Table of Contents
The god of poetry and wisdom, Bragi is often mentioned in Norse legends. While his role in these myths aren’t highly significant, he is one of the most unanimously beloved of the Norse deities who also has a very mysterious backstory.
Who is Bragi?
According to the Icelandic author of Prose Edda, Snorri Sturluson, Bragi was the Norse god of poetry, as well as a son of Odin and husband of the goddess Idun – the goddess of renewal whose apples gave the gods their immortality.
No other authors mention Bragi as Odin’s son, however, so it’s disputed whether he was one of the many sons of the Allfather or was just “his kin”. Other sources mention Bragi as the son of the giantess Gunnlod who guards the mead of poetry in another myth.
Regardless of who his parents are, Bragi is often described as a kind and wise bard, a loving husband, and a friend of the people. As for his name, it has nothing to do with the English verb to brag but comes from the Old Norse word for poetry, bragr.
Which Came First – Bragi as God or Man?
Bragi’s parentage is not the only point of dispute around his heritage, however – many believe that Bragi wasn’t a god at all. That’s because of the famous ninth-century Norwegian court bard Bragi Boddason. The poet was a part of the courts of such famous kings and vikings as Ragnar Lothbrok, Björn at Hauge, and Östen Beli. The poet’s work was so moving and artful that to this day he’s one of the most famous and iconic of the old Scandinavian poets.
That, plus the fact that most mentions of the god Bragi are fairly recent raises the question of who was first – god or man?
Another thing that lends credence to the theory of the man “becoming” the god is the fact that the god Bragi was often described as playing his poems to the dead heroes coming to Valhalla. Many stories describing Odin’s great halls include Bragi welcoming the fallen heroes. This can be viewed to imply that Bragi Boddason, the real life poet, himself went to Valhalla after his death and later authors who “gave” him godhood.
At the same time, however, it’s just as likely that the god “came first” and Bragi Boddason was just a famous bard named after the god. The lack of myths for the god of Bragi prior to the ninth century is hardly surprising given that most Norse gods were rarely written about before that. Additionally, there are several myths that imply Bragi has had older myths and legends that simply haven’t survived to this day. One such legend is the Lokasenna.
The Lokasenna, Bragi, Loki, and Idun’s brother
The story of the Lokasenna tells of a great feast in the halls of the sea giant/god Ægir. The poem is part of Snorri Sturluson’s Poetic Edda and its name literally translates to The Flyting of Loki or Loki’s Verbal Duel. That’s because most of the poem consists of Loki arguing with almost all the gods and elves at Ægir’s feast, including insulting almost all the women present of adultery.
Loki’s very first quarrel in Lokasenna, however, is with none other than Bragi. Just as the bard is often described as welcoming the heroes in Valhalla, here he was said to have stood at the doors of Ægir’s hall, welcoming the sea giant’s guests. When Loki tried to enter, however, the bard wisely denied him entrance. Odin made the mistake of overturning Bragi’s decision, however, and allowed Loki in.
Once inside, Loki made sure to personally greet all of Ægir’s guests except Bragi. Later in the evening, Bragi tried to apologize to the trickster god by offering him his own sword, arm ring, and his horse, but Loki refused. Instead, Loki accused Bragi of cowardice by saying that he was the most afraid to fight of all the gods and elves in Ægir’s hall.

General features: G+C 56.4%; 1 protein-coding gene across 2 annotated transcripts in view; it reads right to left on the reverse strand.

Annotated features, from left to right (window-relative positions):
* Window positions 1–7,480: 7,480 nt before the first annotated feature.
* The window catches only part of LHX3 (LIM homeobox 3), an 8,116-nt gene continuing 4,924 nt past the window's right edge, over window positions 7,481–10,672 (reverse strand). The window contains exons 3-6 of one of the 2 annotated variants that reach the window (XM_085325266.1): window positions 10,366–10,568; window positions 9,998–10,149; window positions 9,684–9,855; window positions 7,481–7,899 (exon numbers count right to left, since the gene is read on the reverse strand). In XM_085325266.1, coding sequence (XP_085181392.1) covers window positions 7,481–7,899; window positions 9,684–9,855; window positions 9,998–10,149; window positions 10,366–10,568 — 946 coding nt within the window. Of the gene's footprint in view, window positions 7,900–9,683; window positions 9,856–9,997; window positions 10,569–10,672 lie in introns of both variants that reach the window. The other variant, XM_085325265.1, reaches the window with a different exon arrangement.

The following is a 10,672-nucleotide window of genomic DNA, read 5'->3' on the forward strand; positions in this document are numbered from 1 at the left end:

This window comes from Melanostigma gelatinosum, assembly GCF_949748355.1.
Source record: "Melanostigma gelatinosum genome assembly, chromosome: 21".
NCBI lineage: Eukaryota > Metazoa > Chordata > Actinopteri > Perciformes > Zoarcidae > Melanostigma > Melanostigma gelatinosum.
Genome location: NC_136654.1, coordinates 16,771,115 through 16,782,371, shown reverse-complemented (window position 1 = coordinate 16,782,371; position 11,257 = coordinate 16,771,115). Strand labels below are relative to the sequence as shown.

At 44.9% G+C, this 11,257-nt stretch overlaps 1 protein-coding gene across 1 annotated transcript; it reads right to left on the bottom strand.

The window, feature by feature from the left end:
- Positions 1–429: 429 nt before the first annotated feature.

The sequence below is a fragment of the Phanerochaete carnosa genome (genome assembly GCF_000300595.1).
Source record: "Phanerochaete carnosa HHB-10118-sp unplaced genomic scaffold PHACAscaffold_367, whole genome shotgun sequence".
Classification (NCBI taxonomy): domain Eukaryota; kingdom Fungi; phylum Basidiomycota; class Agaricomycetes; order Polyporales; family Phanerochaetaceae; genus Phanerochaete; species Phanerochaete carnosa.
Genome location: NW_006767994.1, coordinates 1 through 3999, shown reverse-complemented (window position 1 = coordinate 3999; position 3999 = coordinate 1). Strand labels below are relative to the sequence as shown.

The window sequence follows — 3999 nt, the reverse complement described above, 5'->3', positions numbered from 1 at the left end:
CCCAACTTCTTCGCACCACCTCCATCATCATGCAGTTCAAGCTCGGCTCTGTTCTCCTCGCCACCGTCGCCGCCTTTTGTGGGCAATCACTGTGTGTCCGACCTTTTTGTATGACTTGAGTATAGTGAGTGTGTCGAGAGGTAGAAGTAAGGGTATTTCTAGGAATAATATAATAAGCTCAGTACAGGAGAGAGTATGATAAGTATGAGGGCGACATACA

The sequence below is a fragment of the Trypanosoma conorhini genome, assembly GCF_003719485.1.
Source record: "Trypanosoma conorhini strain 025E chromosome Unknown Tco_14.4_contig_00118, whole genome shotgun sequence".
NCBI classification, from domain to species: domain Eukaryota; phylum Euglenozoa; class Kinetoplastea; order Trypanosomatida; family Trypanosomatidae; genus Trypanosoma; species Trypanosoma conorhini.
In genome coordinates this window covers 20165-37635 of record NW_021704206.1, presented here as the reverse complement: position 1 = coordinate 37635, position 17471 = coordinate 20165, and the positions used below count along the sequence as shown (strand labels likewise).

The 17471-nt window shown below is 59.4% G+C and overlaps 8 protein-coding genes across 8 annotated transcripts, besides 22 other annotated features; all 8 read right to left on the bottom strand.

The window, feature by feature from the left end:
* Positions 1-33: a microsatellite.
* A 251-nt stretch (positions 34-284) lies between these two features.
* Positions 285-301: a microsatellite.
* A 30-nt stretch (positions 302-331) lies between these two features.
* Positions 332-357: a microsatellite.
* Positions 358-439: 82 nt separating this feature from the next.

This angered the otherwise calm poet and Bragi told Loki that if they were outside the sea giant’s hall, he would have the trickster’s head. Before things got more heated, Bragi’s wife Idun hugged Bragi and tried to calm him down. In his true fashion, Loki took the opportunity to snarl at her too, accusing her of embracing her brother’s murderer. After that, the trickster god moved on to insult the rest of Ægir’s guests.
While seemingly insignificant, this line in the Lokasenna may tell us a lot about the unknown history of Bragi and Idun.
In the Norse myths and legends we know of today, Idun, the goddess of renewal, doesn’t have a brother and Bragi doesn’t kill anyone related to Idun. If true, however, this line implies that there are other, much older myths about the god of poetry which simply haven’t survived to modern times.
This is very plausible as historians have always acknowledged that only a fraction of the ancient Norse and Germanic myths have survived to this day. This would also mean that the god Bragi certainly predates the bard Bragi Boddason.
Symbolism of Bragi
As a god of poetry, Bragi’s symbolism is rather clear and unambiguous. The ancient Norse and Germanic people valued bards and poetry – many of the old Norse heroes were said to have been bards and poets as well.
The divine nature of poetry and music is further exemplified by the fact that Bragi is often described as having divine runes carved into his tongue, making his poems even more magical.
Importance of Bragi in Modern Culture
While Bragi was widely loved by the ancient Norse people and is treasured as a symbol in Scandinavia to this day, he doesn’t have a very significant presence in modern culture.
He is featured in the digital card game Mythgard but aside from that, he can mostly be seen in old paintings such as this mid-19th century painting by Carl Wahlbom or this image of Bragi and Idun from 1985 by Lorenz Frølich.
Although he appears frequently in Norse mythology, Bragi doesn’t play a crucial role in the stories. However, it’s likely that many stories about Bragi haven’t survived to modern times, meaning that we only know a fraction of who the famous divine bard really is.